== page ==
Progestin: Algestone Acetophenide; Amadinone Acetate; Anagestone Acetate; Chlormadinone Acetate; Cingestol; Clogestone Acetate; Clomegestone Acetate; Desogestrel; Dimethisterone; Dydrogesterone; Ethynerone; Ethynodiol Diacetate; Etonogestrel; Fluorogestone Acetate; Gestaclone; Gestodene; Gestonorone Caproate; Gestrinone; Haloprogesterone; Hydroxyprogesterone Caproate; Lynestrenol; Medrogestone; Medroxyprogesterone Acetate; Methynodiol Diacetate; Norethindrone Acetate; Norgestimate; Norgestomet; Oxogestone Phenpropionate; Quingestanol Acetate; Quingestrone; Tigestol.

Prostaglandin: Cloprostenol Sodium; Fluprostenol Sodium; Gemeprost; Prostalene; Sulprostone.

Prostate growth inhibitor: Pentomone.

Prothyrotropin: Protirelin.

Psychotropic: Minaprine.

Radioactive agent: Fibrinogen I 125; Fludeoxyglucose F 18; Fluorodopa F 18; Insulin I 125; Insulin I 131; Iobenguane I 123; lodipamide Sodium I 131; Iodoantipyrine I 131; Iodocholesterol I 131; Iodohippurate Sodium I 123; Iodohippurate Sodium I 125; Iodohippurate Sodium I 131; Iodopyracet I 125; Iodopyracet I 131; Iofetamine Hydrochloride I 123; Iomethin I 125; Iomethin I 131; Iothalamate Sodium I 125; lothalamate Sodium I 131; Iotyrosine I 131; Liothyronine I 125; Liothyronine I 131; Merisoprol Acetate Hg 197; Merisoprol Acetate Hg 203; Merisoprol Hg 197; Selenomethionine Se 75; Technetium Tc 99m Antimony Trisulfide Colloid; Technetium Tc 99m Bicisate; Technetium Tc 99m Disofenin; Technetium Tc 99m Etidronate; Technetium Tc 99m Exametazime; Technetium Tc 99m Furifosmin; Technetium Tc 99m Gluceptate; Technetium Tc 99m Lidofenin; Technetium Tc 99m Mebrofenin; Technetium Tc 99m Medronate; Technetium Tc 99m Medronate Disodium; Technetium Tc 99m Mertiatide; Technetium Tc 99m Oxidronate; Technetium Tc 99m Pentetate; Technetium Tc 99m Pentetate Calcium Trisodium; Technetium Tc 99m Sestamibi; Technetium Tc 99m Siboroxime; Technetium Tc 99m Succimer; Technetium Tc 99m Sulfur Colloid; Technetium Tc 99m Teboroxime; Technetium Tc 99m Tetrofosmin; Technetium Tc 99m Tiatide; Thyroxine I 125; Thyroxine I 131; Tolpovidone I 131; Triolein I 125; Triolein I 131.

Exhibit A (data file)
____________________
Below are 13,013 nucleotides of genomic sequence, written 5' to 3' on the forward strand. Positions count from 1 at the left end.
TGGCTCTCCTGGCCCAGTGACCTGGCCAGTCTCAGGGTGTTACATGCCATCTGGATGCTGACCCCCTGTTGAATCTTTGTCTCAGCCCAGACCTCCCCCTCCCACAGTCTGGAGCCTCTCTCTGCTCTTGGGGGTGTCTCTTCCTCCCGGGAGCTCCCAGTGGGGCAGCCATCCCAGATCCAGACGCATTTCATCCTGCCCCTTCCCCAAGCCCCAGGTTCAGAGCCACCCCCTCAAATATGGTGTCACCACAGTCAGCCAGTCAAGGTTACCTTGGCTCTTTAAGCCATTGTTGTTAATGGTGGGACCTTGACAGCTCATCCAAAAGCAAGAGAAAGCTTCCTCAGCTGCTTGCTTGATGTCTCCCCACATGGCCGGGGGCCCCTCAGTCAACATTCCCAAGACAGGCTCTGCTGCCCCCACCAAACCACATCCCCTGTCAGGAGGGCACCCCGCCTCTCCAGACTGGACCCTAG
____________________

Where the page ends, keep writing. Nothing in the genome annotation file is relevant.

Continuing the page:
Regulator: Calcifediol; Calcitonin; Calcitriol; Clodronic Acid; Dihydrotachysterol; Etidronic Acid; Oxidronic Acid; Piridronate Sodium; Risedronate Sodium; Secalciferol.